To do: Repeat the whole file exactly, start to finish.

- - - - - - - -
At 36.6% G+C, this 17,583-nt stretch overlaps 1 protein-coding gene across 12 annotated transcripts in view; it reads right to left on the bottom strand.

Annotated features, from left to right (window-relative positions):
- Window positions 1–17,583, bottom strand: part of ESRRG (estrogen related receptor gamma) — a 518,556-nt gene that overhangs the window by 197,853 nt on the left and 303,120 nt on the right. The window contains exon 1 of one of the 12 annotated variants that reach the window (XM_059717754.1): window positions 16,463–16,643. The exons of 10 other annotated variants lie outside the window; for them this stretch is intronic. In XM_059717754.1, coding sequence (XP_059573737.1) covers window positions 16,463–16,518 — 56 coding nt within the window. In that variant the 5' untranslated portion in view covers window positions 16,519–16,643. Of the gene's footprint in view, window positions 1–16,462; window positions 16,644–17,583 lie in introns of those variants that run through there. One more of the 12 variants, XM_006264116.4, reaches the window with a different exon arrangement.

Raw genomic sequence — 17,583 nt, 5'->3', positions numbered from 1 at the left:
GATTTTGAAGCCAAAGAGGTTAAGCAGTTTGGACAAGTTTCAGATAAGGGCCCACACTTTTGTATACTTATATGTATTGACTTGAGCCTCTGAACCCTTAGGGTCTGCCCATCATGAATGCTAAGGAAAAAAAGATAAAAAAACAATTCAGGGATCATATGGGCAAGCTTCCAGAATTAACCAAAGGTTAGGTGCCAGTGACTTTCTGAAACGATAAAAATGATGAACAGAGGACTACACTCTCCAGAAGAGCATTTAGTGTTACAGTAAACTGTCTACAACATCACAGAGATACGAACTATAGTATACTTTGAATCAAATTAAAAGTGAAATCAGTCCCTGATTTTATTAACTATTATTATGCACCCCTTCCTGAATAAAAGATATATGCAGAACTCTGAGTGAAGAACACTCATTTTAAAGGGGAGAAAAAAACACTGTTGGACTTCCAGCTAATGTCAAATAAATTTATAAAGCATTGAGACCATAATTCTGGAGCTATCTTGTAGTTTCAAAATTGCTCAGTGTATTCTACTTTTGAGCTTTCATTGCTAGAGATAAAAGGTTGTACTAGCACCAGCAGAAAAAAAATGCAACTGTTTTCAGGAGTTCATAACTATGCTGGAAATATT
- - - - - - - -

At 36.6% G+C, this 17,583-nt stretch overlaps 1 protein-coding gene across 12 annotated transcripts in view; it reads right to left on the bottom strand.

Annotated features, from left to right (window-relative positions):
- Window positions 1–17,583, bottom strand: part of ESRRG (estrogen related receptor gamma) — a 518,556-nt gene that overhangs the window by 197,853 nt on the left and 303,120 nt on the right. The window contains exon 1 of one of the 12 annotated variants that reach the window (XM_059717754.1): window positions 16,463–16,643. The exons of 10 other annotated variants lie outside the window; for them this stretch is intronic. In XM_059717754.1, coding sequence (XP_059573737.1) covers window positions 16,463–16,518 — 56 coding nt within the window. In that variant the 5' untranslated portion in view covers window positions 16,519–16,643. Of the gene's footprint in view, window positions 1–16,462; window positions 16,644–17,583 lie in introns of those variants that run through there. One more of the 12 variants, XM_006264116.4, reaches the window with a different exon arrangement.

Raw genomic sequence — 17,583 nt, 5'->3', positions numbered from 1 at the left:
GATTTTGAAGCCAAAGAGGTTAAGCAGTTTGGACAAGTTTCAGATAAGGGCCCACACTTTTGTATACTTATATGTATTGACTTGAGCCTCTGAACCCTTAGGGTCTGCCCATCATGAATGCTAAGGAAAAAAAGATAAAAAAACAATTCAGGGATCATATGGGCAAGCTTCCAGAATTAACCAAAGGTTAGGTGCCAGTGACTTTCTGAAACGATAAAAATGATGAACAGAGGACTACACTCTCCAGAAGAGCATTTAGTGTTACAGTAAACTGTCTACAACATCACAGAGATACGAACTATAGTATACTTTGAATCAAATTAAAAGTGAAATCAGTCCCTGATTTTATTAACTATTATTATGCACCCCTTCCTGAATAAAAGATATATGCAGAACTCTGAGTGAAGAACACTCATTTTAAAGGGGAGAAAAAAACACTGTTGGACTTCCAGCTAATGTCAAATAAATTTATAAAGCATTGAGACCATAATTCTGGAGCTATCTTGTAGTTTCAAAATTGCTCAGTGTATTCTACTTTTGAGCTTTCATTGCTAGAGATAAAAGGTTGTACTAGCACCAGCAGAAAAAAAATGCAACTGTTTTCAGGAGTTCATAACTATGCTGGAAATATT